There’s obviously a lot of shenanigans with players going on, on and off the field. Talk a little bit about the uniform fine rule, your decision process in that and are there any alternatives for you fining the players besides cash?
“Chris I couldn’t hear the last part.”
I said and maybe a spanking?
“Nobody likes to get into the issues of fines or any kind of discipline as far as suspensions, but we do believe very firmly that there are rules in the NFL. Whether it’s an on-field rule with the uniforms, we are a team game and we represent our teams and we should represent them in a professional and standard fashion. We’ve worked very closely with the [NFL] Players Association for years to make sure that we maintain that standard and we will continue to do that. Off the field, I think there are important issues also because it’s your brand too. You’re represented as an NFL player and I believe that our players do so many great things on and off the field and I believe with my heart that they are good people and they demonstrate that on a daily basis. We need to make sure people are focused on that, not on the people that are making mistakes. Virtually all players in the NFL, as you know, are good people and they are making good decisions and we have to remember that they are young men. They are going to make some mistakes. But we’ve got to create the kind of system where we know they are going to be held accountable and where they know what’s expected of them. When they make a mistake, make them be accountable for it, but try to help them back. We need more success stories and we have a lot of them. And, I think what we’ve done over the last couple of years in concert with the players, because they were a big part of making the changes to the personal conduct policy, has been very beneficial to the league in general.”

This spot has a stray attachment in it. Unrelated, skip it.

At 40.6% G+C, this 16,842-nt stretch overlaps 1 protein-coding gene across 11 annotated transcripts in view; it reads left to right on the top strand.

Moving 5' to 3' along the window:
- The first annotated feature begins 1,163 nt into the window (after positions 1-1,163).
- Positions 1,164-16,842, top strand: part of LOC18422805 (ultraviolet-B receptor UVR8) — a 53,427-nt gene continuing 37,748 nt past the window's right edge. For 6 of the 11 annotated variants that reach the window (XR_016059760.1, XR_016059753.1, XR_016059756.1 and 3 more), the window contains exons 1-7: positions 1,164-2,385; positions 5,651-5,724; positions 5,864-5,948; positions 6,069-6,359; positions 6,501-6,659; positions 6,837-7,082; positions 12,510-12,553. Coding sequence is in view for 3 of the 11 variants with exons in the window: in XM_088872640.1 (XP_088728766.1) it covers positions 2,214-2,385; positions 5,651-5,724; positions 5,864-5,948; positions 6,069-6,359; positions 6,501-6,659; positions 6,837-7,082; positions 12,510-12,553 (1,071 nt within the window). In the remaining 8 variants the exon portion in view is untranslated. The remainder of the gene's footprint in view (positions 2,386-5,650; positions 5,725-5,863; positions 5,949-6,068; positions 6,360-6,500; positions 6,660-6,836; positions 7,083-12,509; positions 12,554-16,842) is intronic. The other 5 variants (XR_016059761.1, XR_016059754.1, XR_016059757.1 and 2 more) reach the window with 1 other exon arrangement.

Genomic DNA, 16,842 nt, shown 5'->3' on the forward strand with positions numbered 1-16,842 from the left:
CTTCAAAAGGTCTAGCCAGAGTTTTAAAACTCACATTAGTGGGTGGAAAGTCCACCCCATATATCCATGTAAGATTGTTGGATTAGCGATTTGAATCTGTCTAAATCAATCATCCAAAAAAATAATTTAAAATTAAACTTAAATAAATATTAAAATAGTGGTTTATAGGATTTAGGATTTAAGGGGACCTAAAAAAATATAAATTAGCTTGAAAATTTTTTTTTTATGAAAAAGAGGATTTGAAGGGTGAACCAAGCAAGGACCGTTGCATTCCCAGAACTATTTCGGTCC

Two local issues Roger. One, what are the logistics of the reinstatement of [Former Cleveland Browns WR] Donte’ Stallworth. Will it be automatic next week or what happens? Also, there’s a dispute with the Browns and a former general manager. Can you update with where does that stand in arbitration hearing involving George Kokinis.
“The second point, with regard to George, I believe that’s going through our process. I’d be happy to get to you with the details on that. I don’t know where that stands, but I believe there is a dispute ongoing about that. The first issue that you raised was with respect to Donte’. I met with him when I was down here in South Florida approximately a month ago for the last regular season game with the Dolphins. Donte’ and I spent about 45 minutes to an hour together. I wanted to see how he was doing, what he had been focused on during his time away from the game and I think he’s in a better place than he was. I think he recognizes what he did and the horrific nature and the unfortunate outcome and I think he’s prepared himself to get back in and play. So he will be reinstated after the Super Bowl on Sunday.”
It’s been four years since the last regular season game in Mexico City, so just so the Mexican fans can understand, what are the advantages of having the games in London for now, consecutive games, what are the advantages in London over Mexico City?
“I don’t think there are advantages of London over Mexico. We would love to get back to Mexico. And what has to happen is you have to develop the right formula, where it’s good for our partners in Mexico, it’s good for the NFL, and we can continue to grow the game in Mexico. We know that there are millions of fans not only in Mexico, but the Hispanic fans we have here in the states, it continues to grow rapidly. We would love to get back there. We are not making a choice though of London over Mexico. We think we can do both and we’d love to do both.”